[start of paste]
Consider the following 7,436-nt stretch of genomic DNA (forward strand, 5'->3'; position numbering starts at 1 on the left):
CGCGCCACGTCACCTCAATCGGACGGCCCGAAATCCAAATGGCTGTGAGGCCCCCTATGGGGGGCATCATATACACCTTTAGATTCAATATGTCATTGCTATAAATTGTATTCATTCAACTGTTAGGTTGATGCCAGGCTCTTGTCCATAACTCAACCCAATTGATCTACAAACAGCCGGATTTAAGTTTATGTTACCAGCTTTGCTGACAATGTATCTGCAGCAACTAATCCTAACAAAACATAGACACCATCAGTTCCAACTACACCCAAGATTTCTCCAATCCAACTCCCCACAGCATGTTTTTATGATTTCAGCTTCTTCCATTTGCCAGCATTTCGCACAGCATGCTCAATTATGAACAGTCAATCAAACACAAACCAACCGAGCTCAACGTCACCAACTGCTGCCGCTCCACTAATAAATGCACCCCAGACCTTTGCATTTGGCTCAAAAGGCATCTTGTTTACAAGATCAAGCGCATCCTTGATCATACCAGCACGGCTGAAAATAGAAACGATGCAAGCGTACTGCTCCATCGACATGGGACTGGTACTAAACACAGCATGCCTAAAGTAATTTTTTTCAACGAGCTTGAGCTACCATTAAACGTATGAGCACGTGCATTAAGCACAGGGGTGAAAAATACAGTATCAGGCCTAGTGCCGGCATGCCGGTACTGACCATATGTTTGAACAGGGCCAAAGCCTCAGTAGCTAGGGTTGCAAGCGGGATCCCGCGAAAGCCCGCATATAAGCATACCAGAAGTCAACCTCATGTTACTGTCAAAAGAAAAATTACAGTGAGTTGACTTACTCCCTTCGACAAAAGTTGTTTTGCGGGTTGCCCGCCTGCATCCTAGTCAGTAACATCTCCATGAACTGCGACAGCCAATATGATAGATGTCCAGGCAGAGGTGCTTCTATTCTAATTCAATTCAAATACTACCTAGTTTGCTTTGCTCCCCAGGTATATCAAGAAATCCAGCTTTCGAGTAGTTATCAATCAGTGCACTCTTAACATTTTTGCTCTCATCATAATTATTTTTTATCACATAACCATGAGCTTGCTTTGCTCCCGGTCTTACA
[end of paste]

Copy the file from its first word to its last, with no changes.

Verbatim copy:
Consider the following 7,436-nt stretch of genomic DNA (forward strand, 5'->3'; position numbering starts at 1 on the left):
CGCGCCACGTCACCTCAATCGGACGGCCCGAAATCCAAATGGCTGTGAGGCCCCCTATGGGGGGCATCATATACACCTTTAGATTCAATATGTCATTGCTATAAATTGTATTCATTCAACTGTTAGGTTGATGCCAGGCTCTTGTCCATAACTCAACCCAATTGATCTACAAACAGCCGGATTTAAGTTTATGTTACCAGCTTTGCTGACAATGTATCTGCAGCAACTAATCCTAACAAAACATAGACACCATCAGTTCCAACTACACCCAAGATTTCTCCAATCCAACTCCCCACAGCATGTTTTTATGATTTCAGCTTCTTCCATTTGCCAGCATTTCGCACAGCATGCTCAATTATGAACAGTCAATCAAACACAAACCAACCGAGCTCAACGTCACCAACTGCTGCCGCTCCACTAATAAATGCACCCCAGACCTTTGCATTTGGCTCAAAAGGCATCTTGTTTACAAGATCAAGCGCATCCTTGATCATACCAGCACGGCTGAAAATAGAAACGATGCAAGCGTACTGCTCCATCGACATGGGACTGGTACTAAACACAGCATGCCTAAAGTAATTTTTTTCAACGAGCTTGAGCTACCATTAAACGTATGAGCACGTGCATTAAGCACAGGGGTGAAAAATACAGTATCAGGCCTAGTGCCGGCATGCCGGTACTGACCATATGTTTGAACAGGGCCAAAGCCTCAGTAGCTAGGGTTGCAAGCGGGATCCCGCGAAAGCCCGCATATAAGCATACCAGAAGTCAACCTCATGTTACTGTCAAAAGAAAAATTACAGTGAGTTGACTTACTCCCTTCGACAAAAGTTGTTTTGCGGGTTGCCCGCCTGCATCCTAGTCAGTAACATCTCCATGAACTGCGACAGCCAATATGATAGATGTCCAGGCAGAGGTGCTTCTATTCTAATTCAATTCAAATACTACCTAGTTTGCTTTGCTCCCCAGGTATATCAAGAAATCCAGCTTTCGAGTAGTTATCAATCAGTGCACTCTTAACATTTTTGCTCTCATCATAATTATTTTTTATCACATAACCATGAGCTTGCTTTGCTCCCGGTCTTACA